• 6. srp  |  16 April 2010 at 8:36 pm

    The IRB should focus more on harms to the readers of academic papers. Damage to brain cells caused by reading such papers can have tragic consequences.

  • 7. Fred Thompson  |  18 April 2010 at 6:28 pm

    Having served on an IRB and contrasted our practices and procedures to the standards outlined in federal guidelines, I am persuaded that there is a great deal of over-reaching. Most research in economics and management falls lies in exempt categories. In many cases individuals are not the subjects of the research; something else is: organizations, markets, etc. Much that remains should be approvable via appropriate disclosure and informed consent, either on the part of the individuals participating in the study or their supervisors. Moreover, many IRBs operate without a clear charter of authority from their universities or properly vetted procedures. It is hardly surprising that they are often arbitrary and capricious in their actions and holdings.

Leave a Reply

Fill in your details below or click an icon to log in:

WordPress.com Logo

You are commenting using your WordPress.com account. Log Out / Change )

Twitter picture

You are commenting using your Twitter account. Log Out / Change )

Facebook photo

You are commenting using your Facebook account. Log Out / Change )

Google+ photo

You are commenting using your Google+ account. Log Out / Change )

Connecting to %s

Trackback this post  |  Subscribe to the comments via RSS Feed


Authors

Nicolai J. Foss | home | posts
Peter G. Klein | home | posts
Richard Langlois | home | posts
Lasse B. Lien | home | posts

Guests

Former Guests | posts

Networking

Recent Posts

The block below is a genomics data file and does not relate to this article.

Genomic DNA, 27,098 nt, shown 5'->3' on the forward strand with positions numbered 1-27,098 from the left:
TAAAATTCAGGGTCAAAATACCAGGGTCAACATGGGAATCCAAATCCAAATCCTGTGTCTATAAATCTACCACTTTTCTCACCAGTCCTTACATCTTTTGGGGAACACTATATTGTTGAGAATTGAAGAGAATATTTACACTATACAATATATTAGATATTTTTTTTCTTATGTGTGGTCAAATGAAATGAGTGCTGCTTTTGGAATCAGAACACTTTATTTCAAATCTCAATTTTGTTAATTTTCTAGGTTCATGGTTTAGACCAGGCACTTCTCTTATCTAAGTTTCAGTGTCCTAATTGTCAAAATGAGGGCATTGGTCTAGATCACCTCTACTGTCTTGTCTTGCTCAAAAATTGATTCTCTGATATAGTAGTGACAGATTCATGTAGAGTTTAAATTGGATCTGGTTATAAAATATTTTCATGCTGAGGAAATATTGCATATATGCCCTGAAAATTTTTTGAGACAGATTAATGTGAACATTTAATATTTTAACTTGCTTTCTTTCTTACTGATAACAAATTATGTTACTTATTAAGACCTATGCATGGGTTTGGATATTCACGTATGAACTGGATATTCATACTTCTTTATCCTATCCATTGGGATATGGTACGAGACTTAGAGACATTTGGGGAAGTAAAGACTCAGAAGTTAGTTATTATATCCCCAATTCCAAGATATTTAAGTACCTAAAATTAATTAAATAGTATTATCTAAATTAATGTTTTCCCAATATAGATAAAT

Categories

Feeds

Our Recent Books

Nicolai J. Foss and Peter G. Klein, Organizing Entrepreneurial Judgment: A New Approach to the Firm (Cambridge University Press, 2012).
Peter G. Klein and Micheal E. Sykuta, eds., The Elgar Companion to Transaction Cost Economics (Edward Elgar, 2010).
Peter G. Klein, The Capitalist and the Entrepreneur: Essays on Organizations and Markets (Mises Institute, 2010).
Richard N. Langlois, The Dynamics of Industrial Capitalism: Schumpeter, Chandler, and the New Economy (Routledge, 2007).
Nicolai J. Foss, Strategy, Economic Organization, and the Knowledge Economy: The Coordination of Firms and Resources (Oxford University Press, 2005).
Raghu Garud, Arun Kumaraswamy, and Richard N. Langlois, eds., Managing in the Modular Age: Architectures, Networks and Organizations (Blackwell, 2003).
Nicolai J. Foss and Peter G. Klein, eds., Entrepreneurship and the Firm: Austrian Perspectives on Economic Organization (Elgar, 2002).
Nicolai J. Foss and Volker Mahnke, eds., Competence, Governance, and Entrepreneurship: Advances in Economic Strategy Research (Oxford, 2000).
Nicolai J. Foss and Paul L. Robertson, eds., Resources, Technology, and Strategy: Explorations in the Resource-based Perspective (Routledge, 2000).

Follow

Get every new post delivered to your Inbox.

Join 270 other followers